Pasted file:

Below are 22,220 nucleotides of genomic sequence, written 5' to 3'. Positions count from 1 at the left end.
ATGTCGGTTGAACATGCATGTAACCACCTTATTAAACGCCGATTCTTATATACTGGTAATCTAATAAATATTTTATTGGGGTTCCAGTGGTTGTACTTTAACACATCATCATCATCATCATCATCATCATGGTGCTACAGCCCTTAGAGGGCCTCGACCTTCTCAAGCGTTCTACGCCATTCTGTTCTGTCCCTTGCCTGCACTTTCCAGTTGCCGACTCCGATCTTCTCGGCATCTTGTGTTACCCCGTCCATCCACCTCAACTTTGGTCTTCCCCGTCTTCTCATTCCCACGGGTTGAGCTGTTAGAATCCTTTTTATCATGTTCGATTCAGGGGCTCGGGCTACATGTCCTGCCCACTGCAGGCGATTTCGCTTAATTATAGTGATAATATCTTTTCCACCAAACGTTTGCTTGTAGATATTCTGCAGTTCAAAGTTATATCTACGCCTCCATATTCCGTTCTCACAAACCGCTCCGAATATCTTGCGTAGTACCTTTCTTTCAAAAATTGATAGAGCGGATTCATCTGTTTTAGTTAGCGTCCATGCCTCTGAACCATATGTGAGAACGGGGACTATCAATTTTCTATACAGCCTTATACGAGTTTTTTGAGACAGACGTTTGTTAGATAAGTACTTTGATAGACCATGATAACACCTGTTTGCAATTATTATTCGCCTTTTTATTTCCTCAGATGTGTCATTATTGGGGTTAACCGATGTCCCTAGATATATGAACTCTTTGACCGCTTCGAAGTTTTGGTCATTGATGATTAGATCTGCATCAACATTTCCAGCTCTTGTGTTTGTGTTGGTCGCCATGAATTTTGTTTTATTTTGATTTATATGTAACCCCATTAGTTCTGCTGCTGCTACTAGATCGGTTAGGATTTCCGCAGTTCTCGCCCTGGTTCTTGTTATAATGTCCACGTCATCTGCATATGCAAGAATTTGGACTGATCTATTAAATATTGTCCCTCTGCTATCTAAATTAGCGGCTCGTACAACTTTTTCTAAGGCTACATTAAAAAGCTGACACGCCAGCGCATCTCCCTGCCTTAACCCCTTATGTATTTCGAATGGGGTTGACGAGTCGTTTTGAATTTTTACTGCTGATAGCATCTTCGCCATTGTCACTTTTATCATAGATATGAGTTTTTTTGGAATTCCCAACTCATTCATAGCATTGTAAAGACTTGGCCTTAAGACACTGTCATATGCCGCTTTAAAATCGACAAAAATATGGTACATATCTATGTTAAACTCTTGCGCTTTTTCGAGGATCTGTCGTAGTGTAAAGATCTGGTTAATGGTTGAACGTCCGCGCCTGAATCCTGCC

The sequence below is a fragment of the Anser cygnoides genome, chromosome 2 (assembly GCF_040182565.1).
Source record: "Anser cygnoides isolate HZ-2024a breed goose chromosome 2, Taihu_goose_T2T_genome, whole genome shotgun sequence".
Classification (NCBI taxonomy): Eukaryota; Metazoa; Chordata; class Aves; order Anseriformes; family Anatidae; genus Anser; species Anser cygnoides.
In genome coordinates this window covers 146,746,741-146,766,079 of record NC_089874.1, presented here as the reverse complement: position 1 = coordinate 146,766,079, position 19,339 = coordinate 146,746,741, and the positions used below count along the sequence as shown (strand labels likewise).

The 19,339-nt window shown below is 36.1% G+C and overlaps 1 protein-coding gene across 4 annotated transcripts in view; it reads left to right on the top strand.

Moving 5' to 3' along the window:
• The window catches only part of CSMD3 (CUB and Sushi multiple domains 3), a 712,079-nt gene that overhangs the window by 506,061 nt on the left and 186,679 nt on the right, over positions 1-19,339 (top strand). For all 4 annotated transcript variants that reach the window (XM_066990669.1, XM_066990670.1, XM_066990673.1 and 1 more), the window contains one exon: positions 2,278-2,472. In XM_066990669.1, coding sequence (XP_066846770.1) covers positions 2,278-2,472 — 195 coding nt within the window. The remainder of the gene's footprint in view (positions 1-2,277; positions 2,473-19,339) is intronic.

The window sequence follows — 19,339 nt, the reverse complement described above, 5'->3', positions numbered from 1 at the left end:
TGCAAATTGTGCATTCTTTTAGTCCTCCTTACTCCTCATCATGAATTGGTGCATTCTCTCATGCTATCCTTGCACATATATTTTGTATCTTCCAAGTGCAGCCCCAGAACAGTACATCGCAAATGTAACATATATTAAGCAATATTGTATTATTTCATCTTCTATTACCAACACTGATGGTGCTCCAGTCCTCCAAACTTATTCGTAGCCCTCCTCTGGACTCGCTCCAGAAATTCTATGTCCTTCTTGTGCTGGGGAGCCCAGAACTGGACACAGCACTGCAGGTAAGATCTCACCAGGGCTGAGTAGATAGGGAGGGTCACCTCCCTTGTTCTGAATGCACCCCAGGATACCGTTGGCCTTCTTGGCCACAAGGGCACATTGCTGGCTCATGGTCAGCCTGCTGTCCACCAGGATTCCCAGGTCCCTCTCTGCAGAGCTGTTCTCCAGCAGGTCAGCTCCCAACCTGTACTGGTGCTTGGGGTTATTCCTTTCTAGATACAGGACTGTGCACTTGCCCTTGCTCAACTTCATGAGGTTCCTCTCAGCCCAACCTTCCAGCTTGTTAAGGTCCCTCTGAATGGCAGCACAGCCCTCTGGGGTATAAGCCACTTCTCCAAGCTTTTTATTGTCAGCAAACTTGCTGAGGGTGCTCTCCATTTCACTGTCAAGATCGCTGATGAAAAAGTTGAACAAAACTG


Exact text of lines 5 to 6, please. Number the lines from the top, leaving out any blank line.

Classification (NCBI taxonomy): Eukaryota; Metazoa; Chordata; class Aves; order Anseriformes; family Anatidae; genus Anser; species Anser cygnoides.
In genome coordinates this window covers 146,746,741-146,766,079 of record NC_089874.1, presented here as the reverse complement: position 1 = coordinate 146,766,079, position 19,339 = coordinate 146,746,741, and the positions used below count along the sequence as shown (strand labels likewise).